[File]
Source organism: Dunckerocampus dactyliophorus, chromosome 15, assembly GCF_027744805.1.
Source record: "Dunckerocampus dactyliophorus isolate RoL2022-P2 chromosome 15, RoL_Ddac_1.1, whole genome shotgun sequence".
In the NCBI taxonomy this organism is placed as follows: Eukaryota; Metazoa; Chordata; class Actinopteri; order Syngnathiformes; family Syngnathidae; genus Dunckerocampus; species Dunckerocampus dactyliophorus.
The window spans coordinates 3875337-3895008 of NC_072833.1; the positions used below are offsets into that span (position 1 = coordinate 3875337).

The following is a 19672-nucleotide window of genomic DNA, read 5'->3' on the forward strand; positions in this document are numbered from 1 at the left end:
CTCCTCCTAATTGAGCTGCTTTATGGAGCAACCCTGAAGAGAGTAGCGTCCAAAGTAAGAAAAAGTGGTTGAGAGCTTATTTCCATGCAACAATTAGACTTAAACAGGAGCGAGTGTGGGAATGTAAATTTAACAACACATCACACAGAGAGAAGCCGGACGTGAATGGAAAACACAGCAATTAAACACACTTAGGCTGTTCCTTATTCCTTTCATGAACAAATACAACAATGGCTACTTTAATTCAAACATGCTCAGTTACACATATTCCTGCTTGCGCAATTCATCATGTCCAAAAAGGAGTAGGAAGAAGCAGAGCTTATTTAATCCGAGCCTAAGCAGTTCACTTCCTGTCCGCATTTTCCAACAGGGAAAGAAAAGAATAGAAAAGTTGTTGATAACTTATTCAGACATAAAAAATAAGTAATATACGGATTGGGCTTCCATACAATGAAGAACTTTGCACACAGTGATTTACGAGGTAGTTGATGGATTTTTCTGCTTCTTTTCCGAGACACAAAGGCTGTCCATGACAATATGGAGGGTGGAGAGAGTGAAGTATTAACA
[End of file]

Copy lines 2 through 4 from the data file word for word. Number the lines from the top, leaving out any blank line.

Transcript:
Source record: "Dunckerocampus dactyliophorus isolate RoL2022-P2 chromosome 15, RoL_Ddac_1.1, whole genome shotgun sequence".
In the NCBI taxonomy this organism is placed as follows: Eukaryota; Metazoa; Chordata; class Actinopteri; order Syngnathiformes; family Syngnathidae; genus Dunckerocampus; species Dunckerocampus dactyliophorus.
The window spans coordinates 3875337-3895008 of NC_072833.1; the positions used below are offsets into that span (position 1 = coordinate 3875337).